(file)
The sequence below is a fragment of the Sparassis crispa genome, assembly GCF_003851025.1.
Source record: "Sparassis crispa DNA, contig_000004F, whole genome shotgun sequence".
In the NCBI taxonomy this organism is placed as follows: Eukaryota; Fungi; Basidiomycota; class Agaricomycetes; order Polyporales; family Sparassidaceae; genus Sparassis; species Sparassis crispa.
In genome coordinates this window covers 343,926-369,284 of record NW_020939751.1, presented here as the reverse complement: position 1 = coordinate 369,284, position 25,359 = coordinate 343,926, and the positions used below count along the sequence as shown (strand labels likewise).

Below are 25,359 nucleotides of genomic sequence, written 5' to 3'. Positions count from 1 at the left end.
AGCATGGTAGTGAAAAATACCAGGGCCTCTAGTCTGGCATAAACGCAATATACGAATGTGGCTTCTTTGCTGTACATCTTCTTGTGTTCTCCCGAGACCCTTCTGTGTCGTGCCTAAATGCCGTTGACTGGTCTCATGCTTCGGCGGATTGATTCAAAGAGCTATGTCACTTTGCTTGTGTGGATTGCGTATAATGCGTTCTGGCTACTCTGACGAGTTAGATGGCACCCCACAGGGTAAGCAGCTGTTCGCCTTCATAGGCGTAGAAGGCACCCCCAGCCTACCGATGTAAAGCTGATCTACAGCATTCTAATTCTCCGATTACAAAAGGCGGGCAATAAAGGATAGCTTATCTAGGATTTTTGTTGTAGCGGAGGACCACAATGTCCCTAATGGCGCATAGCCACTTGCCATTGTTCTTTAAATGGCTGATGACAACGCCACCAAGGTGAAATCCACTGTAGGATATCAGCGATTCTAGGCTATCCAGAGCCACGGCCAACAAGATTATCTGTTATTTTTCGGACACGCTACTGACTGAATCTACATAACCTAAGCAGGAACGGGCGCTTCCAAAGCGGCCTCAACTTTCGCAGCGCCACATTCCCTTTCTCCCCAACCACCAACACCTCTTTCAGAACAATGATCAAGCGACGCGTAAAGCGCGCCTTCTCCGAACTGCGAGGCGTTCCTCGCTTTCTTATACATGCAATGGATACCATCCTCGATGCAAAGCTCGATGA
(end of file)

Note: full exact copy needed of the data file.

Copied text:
The sequence below is a fragment of the Sparassis crispa genome, assembly GCF_003851025.1.
Source record: "Sparassis crispa DNA, contig_000004F, whole genome shotgun sequence".
In the NCBI taxonomy this organism is placed as follows: Eukaryota; Fungi; Basidiomycota; class Agaricomycetes; order Polyporales; family Sparassidaceae; genus Sparassis; species Sparassis crispa.
In genome coordinates this window covers 343,926-369,284 of record NW_020939751.1, presented here as the reverse complement: position 1 = coordinate 369,284, position 25,359 = coordinate 343,926, and the positions used below count along the sequence as shown (strand labels likewise).

Below are 25,359 nucleotides of genomic sequence, written 5' to 3'. Positions count from 1 at the left end.
AGCATGGTAGTGAAAAATACCAGGGCCTCTAGTCTGGCATAAACGCAATATACGAATGTGGCTTCTTTGCTGTACATCTTCTTGTGTTCTCCCGAGACCCTTCTGTGTCGTGCCTAAATGCCGTTGACTGGTCTCATGCTTCGGCGGATTGATTCAAAGAGCTATGTCACTTTGCTTGTGTGGATTGCGTATAATGCGTTCTGGCTACTCTGACGAGTTAGATGGCACCCCACAGGGTAAGCAGCTGTTCGCCTTCATAGGCGTAGAAGGCACCCCCAGCCTACCGATGTAAAGCTGATCTACAGCATTCTAATTCTCCGATTACAAAAGGCGGGCAATAAAGGATAGCTTATCTAGGATTTTTGTTGTAGCGGAGGACCACAATGTCCCTAATGGCGCATAGCCACTTGCCATTGTTCTTTAAATGGCTGATGACAACGCCACCAAGGTGAAATCCACTGTAGGATATCAGCGATTCTAGGCTATCCAGAGCCACGGCCAACAAGATTATCTGTTATTTTTCGGACACGCTACTGACTGAATCTACATAACCTAAGCAGGAACGGGCGCTTCCAAAGCGGCCTCAACTTTCGCAGCGCCACATTCCCTTTCTCCCCAACCACCAACACCTCTTTCAGAACAATGATCAAGCGACGCGTAAAGCGCGCCTTCTCCGAACTGCGAGGCGTTCCTCGCTTTCTTATACATGCAATGGATACCATCCTCGATGCAAAGCTCGATGA